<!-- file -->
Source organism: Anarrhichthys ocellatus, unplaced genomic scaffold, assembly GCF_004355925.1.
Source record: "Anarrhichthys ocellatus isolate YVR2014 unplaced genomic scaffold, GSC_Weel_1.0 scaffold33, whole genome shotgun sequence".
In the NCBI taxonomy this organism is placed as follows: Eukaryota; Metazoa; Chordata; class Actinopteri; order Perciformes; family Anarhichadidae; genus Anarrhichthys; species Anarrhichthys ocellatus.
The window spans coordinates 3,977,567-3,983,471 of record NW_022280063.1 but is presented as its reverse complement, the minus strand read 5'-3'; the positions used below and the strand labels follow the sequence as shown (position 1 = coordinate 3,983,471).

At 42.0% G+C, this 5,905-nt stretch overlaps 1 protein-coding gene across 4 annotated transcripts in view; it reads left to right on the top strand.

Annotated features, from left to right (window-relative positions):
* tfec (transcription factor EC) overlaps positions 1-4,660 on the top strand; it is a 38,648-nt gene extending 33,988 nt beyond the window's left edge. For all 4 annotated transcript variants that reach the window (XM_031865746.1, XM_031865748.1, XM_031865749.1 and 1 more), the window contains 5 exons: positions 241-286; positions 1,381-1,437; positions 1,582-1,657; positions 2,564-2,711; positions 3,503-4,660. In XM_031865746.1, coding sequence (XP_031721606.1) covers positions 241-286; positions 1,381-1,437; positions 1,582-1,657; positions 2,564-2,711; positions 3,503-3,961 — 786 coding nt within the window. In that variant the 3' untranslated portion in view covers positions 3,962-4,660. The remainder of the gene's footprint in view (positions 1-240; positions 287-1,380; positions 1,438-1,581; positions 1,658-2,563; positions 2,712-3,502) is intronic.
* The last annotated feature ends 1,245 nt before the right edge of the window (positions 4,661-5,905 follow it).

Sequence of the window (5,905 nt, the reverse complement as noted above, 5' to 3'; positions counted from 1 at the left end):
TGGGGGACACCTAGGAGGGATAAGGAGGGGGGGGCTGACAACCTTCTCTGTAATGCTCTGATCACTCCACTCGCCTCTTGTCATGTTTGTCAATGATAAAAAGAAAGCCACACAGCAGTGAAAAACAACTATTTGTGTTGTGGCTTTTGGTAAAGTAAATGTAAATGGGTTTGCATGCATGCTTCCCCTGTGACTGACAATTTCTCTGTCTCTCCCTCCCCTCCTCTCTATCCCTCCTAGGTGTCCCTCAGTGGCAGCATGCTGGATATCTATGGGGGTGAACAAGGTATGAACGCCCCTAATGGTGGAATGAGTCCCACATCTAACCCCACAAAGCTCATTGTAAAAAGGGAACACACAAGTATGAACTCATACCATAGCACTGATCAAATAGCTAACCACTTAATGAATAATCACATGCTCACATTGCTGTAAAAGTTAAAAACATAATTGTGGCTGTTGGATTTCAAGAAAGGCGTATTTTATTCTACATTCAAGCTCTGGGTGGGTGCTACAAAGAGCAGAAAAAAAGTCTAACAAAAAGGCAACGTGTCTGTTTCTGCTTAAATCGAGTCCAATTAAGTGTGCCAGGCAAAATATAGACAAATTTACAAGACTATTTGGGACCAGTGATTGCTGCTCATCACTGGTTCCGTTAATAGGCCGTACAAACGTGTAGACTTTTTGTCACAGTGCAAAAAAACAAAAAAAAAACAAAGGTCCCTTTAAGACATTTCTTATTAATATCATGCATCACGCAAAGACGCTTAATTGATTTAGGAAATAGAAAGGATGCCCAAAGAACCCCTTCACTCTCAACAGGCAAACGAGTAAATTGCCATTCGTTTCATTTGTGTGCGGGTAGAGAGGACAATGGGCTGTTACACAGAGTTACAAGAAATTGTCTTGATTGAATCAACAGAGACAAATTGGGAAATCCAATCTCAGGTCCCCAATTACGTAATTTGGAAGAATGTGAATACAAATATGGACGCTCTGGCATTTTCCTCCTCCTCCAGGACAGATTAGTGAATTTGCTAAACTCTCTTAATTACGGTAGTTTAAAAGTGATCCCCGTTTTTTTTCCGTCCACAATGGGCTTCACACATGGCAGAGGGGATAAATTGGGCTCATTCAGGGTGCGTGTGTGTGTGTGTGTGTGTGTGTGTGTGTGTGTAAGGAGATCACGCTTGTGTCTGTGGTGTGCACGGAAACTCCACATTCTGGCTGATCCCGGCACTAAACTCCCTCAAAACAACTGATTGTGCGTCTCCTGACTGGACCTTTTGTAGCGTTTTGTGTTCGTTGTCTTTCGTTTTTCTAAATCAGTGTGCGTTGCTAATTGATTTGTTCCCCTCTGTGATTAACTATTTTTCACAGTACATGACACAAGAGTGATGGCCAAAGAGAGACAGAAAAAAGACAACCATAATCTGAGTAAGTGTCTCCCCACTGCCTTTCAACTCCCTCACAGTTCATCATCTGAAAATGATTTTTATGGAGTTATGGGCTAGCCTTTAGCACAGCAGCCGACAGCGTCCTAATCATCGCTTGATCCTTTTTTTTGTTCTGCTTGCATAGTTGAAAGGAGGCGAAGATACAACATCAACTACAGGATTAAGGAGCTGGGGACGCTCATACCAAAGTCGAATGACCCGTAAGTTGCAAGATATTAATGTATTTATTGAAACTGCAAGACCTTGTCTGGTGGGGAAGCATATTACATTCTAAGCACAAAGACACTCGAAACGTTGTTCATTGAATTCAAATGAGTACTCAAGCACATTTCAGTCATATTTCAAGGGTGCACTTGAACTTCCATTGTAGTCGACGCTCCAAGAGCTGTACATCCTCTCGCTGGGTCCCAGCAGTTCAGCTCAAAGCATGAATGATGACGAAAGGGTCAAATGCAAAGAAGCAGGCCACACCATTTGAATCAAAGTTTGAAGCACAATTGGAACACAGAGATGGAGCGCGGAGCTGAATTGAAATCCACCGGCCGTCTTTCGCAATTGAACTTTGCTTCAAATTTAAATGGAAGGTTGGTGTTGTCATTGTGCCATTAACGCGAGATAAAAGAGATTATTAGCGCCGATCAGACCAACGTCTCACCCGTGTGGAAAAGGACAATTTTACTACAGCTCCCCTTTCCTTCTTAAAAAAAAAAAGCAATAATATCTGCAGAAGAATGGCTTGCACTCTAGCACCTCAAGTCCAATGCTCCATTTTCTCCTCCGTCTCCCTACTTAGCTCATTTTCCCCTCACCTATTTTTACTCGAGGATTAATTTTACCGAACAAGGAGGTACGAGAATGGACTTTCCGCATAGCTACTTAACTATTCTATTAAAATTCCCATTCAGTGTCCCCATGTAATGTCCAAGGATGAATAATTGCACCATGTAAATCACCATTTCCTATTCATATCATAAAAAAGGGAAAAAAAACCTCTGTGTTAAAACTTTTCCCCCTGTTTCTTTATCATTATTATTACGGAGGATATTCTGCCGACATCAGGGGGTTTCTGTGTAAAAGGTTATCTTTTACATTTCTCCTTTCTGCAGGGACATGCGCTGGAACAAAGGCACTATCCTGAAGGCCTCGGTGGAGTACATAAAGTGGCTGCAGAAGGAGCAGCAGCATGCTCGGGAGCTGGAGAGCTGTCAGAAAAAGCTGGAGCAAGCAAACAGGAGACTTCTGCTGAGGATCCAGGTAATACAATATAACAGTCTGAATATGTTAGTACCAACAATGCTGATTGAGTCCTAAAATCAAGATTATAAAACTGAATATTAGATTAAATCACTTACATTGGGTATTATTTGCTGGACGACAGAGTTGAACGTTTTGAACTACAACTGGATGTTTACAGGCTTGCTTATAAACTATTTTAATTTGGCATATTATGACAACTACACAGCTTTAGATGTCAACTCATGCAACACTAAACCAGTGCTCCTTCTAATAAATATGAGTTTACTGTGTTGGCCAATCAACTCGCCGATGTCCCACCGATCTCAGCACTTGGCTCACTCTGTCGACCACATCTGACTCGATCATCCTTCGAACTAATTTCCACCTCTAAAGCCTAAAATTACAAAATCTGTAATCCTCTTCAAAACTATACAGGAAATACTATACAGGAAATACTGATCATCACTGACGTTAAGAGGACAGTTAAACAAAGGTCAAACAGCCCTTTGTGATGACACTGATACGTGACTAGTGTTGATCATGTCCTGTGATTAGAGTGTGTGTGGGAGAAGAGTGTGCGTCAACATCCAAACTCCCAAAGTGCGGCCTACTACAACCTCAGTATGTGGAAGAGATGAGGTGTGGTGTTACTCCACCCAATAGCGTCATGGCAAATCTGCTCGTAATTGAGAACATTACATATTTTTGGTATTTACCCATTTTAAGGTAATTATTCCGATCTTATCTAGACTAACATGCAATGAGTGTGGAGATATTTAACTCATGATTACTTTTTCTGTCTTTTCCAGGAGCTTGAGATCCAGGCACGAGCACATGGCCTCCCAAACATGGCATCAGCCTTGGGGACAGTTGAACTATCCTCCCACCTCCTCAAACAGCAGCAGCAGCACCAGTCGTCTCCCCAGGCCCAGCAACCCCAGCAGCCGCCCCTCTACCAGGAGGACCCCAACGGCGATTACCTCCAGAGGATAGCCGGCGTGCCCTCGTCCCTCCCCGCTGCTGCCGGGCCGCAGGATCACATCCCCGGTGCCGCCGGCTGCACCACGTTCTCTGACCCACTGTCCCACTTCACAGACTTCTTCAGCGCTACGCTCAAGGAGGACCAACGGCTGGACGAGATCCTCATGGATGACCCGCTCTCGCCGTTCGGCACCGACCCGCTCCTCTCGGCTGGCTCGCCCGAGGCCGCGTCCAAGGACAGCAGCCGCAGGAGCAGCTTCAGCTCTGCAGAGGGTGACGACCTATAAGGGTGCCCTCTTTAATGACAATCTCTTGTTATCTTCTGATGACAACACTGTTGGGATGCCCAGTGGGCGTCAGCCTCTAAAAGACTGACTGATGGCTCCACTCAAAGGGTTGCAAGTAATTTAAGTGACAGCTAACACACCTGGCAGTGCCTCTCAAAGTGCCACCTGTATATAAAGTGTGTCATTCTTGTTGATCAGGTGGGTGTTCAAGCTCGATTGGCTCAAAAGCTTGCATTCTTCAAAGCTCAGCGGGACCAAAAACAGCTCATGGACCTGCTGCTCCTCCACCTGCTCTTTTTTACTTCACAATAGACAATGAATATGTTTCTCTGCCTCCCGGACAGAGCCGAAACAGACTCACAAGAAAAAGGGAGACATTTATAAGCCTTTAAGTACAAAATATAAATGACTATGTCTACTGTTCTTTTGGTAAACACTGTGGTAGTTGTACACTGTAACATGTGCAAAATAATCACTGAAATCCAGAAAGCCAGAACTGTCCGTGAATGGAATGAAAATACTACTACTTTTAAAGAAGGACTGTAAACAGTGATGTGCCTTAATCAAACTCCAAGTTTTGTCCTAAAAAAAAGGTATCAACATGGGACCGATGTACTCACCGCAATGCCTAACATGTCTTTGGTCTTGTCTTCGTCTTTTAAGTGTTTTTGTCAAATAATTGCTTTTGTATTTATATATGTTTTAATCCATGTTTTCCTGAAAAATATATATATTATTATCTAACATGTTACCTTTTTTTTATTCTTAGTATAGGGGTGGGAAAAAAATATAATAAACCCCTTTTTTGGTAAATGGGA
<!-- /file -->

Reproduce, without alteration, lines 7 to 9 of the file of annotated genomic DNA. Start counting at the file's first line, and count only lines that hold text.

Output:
* tfec (transcription factor EC) overlaps positions 1-4,660 on the top strand; it is a 38,648-nt gene extending 33,988 nt beyond the window's left edge. For all 4 annotated transcript variants that reach the window (XM_031865746.1, XM_031865748.1, XM_031865749.1 and 1 more), the window contains 5 exons: positions 241-286; positions 1,381-1,437; positions 1,582-1,657; positions 2,564-2,711; positions 3,503-4,660. In XM_031865746.1, coding sequence (XP_031721606.1) covers positions 241-286; positions 1,381-1,437; positions 1,582-1,657; positions 2,564-2,711; positions 3,503-3,961 — 786 coding nt within the window. In that variant the 3' untranslated portion in view covers positions 3,962-4,660. The remainder of the gene's footprint in view (positions 1-240; positions 287-1,380; positions 1,438-1,581; positions 1,658-2,563; positions 2,712-3,502) is intronic.
* The last annotated feature ends 1,245 nt before the right edge of the window (positions 4,661-5,905 follow it).

Sequence of the window (5,905 nt, the reverse complement as noted above, 5' to 3'; positions counted from 1 at the left end):